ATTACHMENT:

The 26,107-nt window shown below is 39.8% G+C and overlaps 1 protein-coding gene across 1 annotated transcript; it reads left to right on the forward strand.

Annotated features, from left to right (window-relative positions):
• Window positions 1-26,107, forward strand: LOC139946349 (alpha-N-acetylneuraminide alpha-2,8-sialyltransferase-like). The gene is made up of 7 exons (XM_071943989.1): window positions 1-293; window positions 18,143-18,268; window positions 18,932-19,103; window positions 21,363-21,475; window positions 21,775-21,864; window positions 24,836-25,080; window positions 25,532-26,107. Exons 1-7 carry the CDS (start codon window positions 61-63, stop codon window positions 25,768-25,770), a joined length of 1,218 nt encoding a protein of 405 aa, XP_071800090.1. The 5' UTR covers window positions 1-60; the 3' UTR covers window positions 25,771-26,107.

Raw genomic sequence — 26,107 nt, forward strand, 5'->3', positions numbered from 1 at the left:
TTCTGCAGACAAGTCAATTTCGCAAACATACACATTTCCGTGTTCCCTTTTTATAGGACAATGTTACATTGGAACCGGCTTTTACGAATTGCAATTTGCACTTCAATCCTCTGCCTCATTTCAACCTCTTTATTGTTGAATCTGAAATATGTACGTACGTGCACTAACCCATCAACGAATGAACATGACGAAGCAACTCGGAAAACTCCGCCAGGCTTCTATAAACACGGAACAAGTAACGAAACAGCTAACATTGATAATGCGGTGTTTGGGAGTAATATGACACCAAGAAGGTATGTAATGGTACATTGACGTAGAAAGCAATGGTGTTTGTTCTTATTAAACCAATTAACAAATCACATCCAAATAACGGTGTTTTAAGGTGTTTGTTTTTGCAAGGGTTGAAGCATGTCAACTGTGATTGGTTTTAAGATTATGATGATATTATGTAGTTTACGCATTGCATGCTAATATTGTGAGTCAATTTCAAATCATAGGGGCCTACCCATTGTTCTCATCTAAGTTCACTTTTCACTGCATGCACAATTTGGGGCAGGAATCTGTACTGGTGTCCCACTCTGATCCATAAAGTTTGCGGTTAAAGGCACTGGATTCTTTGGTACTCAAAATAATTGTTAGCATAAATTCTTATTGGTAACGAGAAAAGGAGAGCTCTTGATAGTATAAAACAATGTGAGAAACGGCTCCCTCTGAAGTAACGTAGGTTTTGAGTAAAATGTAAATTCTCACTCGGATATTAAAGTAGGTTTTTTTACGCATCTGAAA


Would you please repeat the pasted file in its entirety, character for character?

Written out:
The 26,107-nt window shown below is 39.8% G+C and overlaps 1 protein-coding gene across 1 annotated transcript; it reads left to right on the forward strand.

Annotated features, from left to right (window-relative positions):
• Window positions 1-26,107, forward strand: LOC139946349 (alpha-N-acetylneuraminide alpha-2,8-sialyltransferase-like). The gene is made up of 7 exons (XM_071943989.1): window positions 1-293; window positions 18,143-18,268; window positions 18,932-19,103; window positions 21,363-21,475; window positions 21,775-21,864; window positions 24,836-25,080; window positions 25,532-26,107. Exons 1-7 carry the CDS (start codon window positions 61-63, stop codon window positions 25,768-25,770), a joined length of 1,218 nt encoding a protein of 405 aa, XP_071800090.1. The 5' UTR covers window positions 1-60; the 3' UTR covers window positions 25,771-26,107.

Raw genomic sequence — 26,107 nt, forward strand, 5'->3', positions numbered from 1 at the left:
TTCTGCAGACAAGTCAATTTCGCAAACATACACATTTCCGTGTTCCCTTTTTATAGGACAATGTTACATTGGAACCGGCTTTTACGAATTGCAATTTGCACTTCAATCCTCTGCCTCATTTCAACCTCTTTATTGTTGAATCTGAAATATGTACGTACGTGCACTAACCCATCAACGAATGAACATGACGAAGCAACTCGGAAAACTCCGCCAGGCTTCTATAAACACGGAACAAGTAACGAAACAGCTAACATTGATAATGCGGTGTTTGGGAGTAATATGACACCAAGAAGGTATGTAATGGTACATTGACGTAGAAAGCAATGGTGTTTGTTCTTATTAAACCAATTAACAAATCACATCCAAATAACGGTGTTTTAAGGTGTTTGTTTTTGCAAGGGTTGAAGCATGTCAACTGTGATTGGTTTTAAGATTATGATGATATTATGTAGTTTACGCATTGCATGCTAATATTGTGAGTCAATTTCAAATCATAGGGGCCTACCCATTGTTCTCATCTAAGTTCACTTTTCACTGCATGCACAATTTGGGGCAGGAATCTGTACTGGTGTCCCACTCTGATCCATAAAGTTTGCGGTTAAAGGCACTGGATTCTTTGGTACTCAAAATAATTGTTAGCATAAATTCTTATTGGTAACGAGAAAAGGAGAGCTCTTGATAGTATAAAACAATGTGAGAAACGGCTCCCTCTGAAGTAACGTAGGTTTTGAGTAAAATGTAAATTCTCACTCGGATATTAAAGTAGGTTTTTTTACGCATCTGAAA